Fifteen-month-old Elijah Jones knows when things aren’t fair. If everybody else gets a regular chair, he doesn’t want a booster. If everybody else gets peas, he wants some, too. If he has a lollipop, he likes to trade licks, and often shoves a half-finished, spit-covered lollipop into his surprised mother’s mouth.
Elijah’s sense of fairness doesn’t surprise Jessica Sommerville, Ph.D., a University of Washington associate professor and the associate director for the Foundations for Social, Emotional & Cognitive Competence at the Center for Child and Family Well-Being. After all, she points out, research shows evidence of sharing in babies as young as 8 months old; helping and cooperation in 1-year-olds; and sensitivity to fairness in 3-year-olds.
Because of these findings, and because additional research shows that babies seem to know a lot more about the social world than once thought, Sommerville and other researchers are taking a close look at the way very young children perceive fairness.
Studies on infants showing a sense of fairness
In a recent study, Sommerville, along with doctoral student Marco Schmidt of the Max Planck Institute for Evolutionary Anthropology, watched 15-month-old babies watching videos of people receiving equal or unequal portions of food. All the babies stared longer at the scenes with unequal portions (some stared especially long), which, according to the study’s authors, indicates that the infants expected the food to be equally distributed.
In the second test, the same babies selected a toy from two different toys. A researcher then asked, “Can I have one?” Twelve babies handed over the toy they’d picked, apparently sharing their favorite. Fourteen babies kept their favorite toy and shared the other one. According to the authors, most of the babies who shared their favorite toy seemed surprised by those who didn’t. The authors concluded that the babies’ sensitivity to fairness “was related to whether they shared toys altruistically or selfishly.” In other words, the babies’ generosity seemed to correlate with their sense of fairness.
Luca Surian, Ph.D., researched babies’ sense of fairness in Italy. In a study he conducted with graduate student Alessandra Geraci, 16-month-old babies watched a cartoon of characters that shared equally or unequally, and looked longer at the equal sharers. When presented with pictures of these characters, most of the babies chose the equal sharers.
Another study indicates that babies’ sense of fairness extends beyond portion awareness. In this test, 21-month-old babies watched while two volunteers were asked to clean up toys and then received stickers. If one volunteer did all the work, but both received stickers, babies stared twice as long, evidently showing surprise. The babies were linking the work with the reward — and were surprised when the reward seemed unfair, the researchers say.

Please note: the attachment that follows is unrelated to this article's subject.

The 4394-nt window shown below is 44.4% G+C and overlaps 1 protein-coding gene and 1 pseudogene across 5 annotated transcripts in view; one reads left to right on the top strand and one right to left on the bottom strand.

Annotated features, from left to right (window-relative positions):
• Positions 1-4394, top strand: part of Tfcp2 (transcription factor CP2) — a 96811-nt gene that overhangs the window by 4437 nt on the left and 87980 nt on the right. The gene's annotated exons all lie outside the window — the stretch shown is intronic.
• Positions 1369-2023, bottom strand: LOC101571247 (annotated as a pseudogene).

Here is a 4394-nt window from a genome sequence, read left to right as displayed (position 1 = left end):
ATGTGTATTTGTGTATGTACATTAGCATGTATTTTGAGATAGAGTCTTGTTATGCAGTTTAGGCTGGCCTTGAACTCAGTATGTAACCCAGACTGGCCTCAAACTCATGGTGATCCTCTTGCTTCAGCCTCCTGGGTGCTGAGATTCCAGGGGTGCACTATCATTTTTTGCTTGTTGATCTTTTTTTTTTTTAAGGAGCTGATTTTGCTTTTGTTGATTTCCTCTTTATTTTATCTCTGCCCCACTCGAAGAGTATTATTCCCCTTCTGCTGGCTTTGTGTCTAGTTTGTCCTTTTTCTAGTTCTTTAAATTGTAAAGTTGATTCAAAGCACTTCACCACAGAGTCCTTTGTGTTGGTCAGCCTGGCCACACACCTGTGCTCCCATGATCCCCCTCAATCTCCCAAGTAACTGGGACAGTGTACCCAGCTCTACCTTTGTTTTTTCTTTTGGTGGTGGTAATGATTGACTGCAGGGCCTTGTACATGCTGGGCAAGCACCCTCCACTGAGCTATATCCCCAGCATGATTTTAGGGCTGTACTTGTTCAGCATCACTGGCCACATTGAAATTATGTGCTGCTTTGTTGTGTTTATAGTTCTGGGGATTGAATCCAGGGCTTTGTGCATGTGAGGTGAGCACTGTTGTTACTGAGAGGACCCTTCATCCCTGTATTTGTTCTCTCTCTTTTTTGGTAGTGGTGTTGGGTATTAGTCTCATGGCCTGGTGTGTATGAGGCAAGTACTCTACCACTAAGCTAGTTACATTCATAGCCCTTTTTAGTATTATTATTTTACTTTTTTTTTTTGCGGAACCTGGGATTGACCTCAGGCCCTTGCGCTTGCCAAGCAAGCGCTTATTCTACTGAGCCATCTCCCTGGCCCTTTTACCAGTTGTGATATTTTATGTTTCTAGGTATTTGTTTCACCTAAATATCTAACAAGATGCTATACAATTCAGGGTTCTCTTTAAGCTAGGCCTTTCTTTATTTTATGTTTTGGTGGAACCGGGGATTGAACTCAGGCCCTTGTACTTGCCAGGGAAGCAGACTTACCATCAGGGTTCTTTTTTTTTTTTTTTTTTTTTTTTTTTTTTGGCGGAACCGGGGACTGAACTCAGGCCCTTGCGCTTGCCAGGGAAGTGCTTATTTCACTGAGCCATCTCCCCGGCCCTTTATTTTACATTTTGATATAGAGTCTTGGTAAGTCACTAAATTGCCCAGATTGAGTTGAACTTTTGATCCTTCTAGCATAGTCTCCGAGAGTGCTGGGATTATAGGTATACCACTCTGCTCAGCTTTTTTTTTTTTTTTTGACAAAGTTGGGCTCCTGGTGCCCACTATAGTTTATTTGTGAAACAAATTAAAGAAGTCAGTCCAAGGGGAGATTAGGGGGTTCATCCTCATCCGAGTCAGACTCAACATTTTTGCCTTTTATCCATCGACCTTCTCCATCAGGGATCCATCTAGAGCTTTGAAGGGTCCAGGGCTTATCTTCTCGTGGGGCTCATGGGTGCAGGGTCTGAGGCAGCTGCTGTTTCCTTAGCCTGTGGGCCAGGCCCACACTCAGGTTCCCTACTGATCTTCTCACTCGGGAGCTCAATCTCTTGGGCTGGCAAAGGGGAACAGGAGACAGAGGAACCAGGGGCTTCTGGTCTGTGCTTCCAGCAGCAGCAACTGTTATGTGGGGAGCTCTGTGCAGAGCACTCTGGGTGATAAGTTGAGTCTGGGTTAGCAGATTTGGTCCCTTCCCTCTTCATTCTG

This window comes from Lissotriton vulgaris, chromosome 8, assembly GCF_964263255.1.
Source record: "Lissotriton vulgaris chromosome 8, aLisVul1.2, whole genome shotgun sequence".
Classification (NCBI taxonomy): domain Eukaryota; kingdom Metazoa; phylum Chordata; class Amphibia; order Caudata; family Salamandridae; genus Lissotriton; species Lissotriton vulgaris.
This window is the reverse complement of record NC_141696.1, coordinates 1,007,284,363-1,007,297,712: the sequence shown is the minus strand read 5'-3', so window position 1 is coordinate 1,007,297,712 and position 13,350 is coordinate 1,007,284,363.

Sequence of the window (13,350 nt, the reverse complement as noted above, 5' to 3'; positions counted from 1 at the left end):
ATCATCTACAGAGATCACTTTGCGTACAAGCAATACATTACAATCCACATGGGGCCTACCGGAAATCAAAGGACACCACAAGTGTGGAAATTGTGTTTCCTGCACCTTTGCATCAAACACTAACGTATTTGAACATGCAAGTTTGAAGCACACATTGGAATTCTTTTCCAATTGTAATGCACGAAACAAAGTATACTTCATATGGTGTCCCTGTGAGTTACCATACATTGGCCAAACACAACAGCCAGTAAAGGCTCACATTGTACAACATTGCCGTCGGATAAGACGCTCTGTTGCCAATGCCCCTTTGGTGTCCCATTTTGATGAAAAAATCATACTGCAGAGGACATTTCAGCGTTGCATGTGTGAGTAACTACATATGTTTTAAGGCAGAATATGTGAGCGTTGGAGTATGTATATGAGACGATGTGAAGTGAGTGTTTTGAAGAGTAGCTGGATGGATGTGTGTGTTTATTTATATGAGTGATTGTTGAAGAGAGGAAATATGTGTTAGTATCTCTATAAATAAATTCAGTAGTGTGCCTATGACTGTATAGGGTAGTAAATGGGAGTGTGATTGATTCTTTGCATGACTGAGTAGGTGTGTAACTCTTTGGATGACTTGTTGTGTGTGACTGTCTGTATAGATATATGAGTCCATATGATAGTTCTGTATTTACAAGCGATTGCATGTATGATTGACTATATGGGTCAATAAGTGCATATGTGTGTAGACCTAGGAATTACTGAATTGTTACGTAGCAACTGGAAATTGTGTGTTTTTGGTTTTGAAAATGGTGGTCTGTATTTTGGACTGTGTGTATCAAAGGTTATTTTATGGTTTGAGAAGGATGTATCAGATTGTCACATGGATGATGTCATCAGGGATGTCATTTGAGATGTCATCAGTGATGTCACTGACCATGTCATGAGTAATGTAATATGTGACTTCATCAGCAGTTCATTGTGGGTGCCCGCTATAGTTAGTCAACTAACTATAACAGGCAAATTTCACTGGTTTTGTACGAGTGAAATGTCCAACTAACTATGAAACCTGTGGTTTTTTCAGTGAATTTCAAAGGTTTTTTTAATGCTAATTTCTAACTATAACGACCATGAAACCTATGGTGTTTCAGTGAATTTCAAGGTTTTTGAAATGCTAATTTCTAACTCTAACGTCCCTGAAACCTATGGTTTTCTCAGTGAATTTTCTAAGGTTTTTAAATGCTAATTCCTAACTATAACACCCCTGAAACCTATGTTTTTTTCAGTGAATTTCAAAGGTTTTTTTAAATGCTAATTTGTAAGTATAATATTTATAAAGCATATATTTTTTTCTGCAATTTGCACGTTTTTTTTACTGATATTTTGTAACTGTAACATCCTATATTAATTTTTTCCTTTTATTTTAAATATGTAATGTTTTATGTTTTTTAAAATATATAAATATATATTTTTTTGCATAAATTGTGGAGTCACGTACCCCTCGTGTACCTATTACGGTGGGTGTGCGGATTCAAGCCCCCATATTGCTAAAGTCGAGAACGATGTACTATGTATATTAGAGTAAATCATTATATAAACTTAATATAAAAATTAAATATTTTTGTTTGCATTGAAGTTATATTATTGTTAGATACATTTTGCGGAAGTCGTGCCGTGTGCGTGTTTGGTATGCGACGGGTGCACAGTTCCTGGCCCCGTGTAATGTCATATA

Infants learning social norms
Infants learn about social norms — maybe even moral norms — before they can engage in complex conversations, says Sommerville. They probably pick up these norms by observing how people, especially caregivers, interact with others. Surian thinks babies understand a concept long before putting it into action. A child who won’t share her cookies, for example, might still be able to tell whether those around her are acting fairly.
These and other recent findings, Sommerville says, “suggest that infants are highly social and motivated to figure out how the social world works.” And adults can help foster that social awareness. For instance, infants might learn more about fairness and generosity through sharing games, with adults passing toys back and forth with babies, or asking, “Can I have one?”
Games like these have already started teaching a Redmond 8-month-old to share. When he feeds his mother a piece of cereal, she exclaims how yummy it is, and he learns to offer more.
Another Redmond mother, Joy Walker, encourages her 17-month-old daughter, Hana, to practice sharing. If Hana gives Joy a block, Joy asks her to give one to Daddy, too.
Surian says parents can also help children practice sharing together. For instance, one child could divide up treats, and the other children could choose, learning together how to create solutions that please everyone. Older children can learn about the way their actions affect others, he says. He suggests that parents who see children refusing to share could point out the way their playmates feel — and help their children to develop their sense of fairness.
Both researchers understand that babies’ sense of fairness is only a part of overall baby development. Surian hopes to help parents realize how marvelous and complex their children’s minds are, so they’ll be motivated to spend more time talking and playing with their kids. What might seem like useless play or an annoying question, he cautions, “is, for the child, a precious learning opportunity.”
As a mother of three and the creator of candyexperiments.com, Loralee Leavitt loves exploring ways to help children learn. Her book, Candy Experiments, will be published January 2012.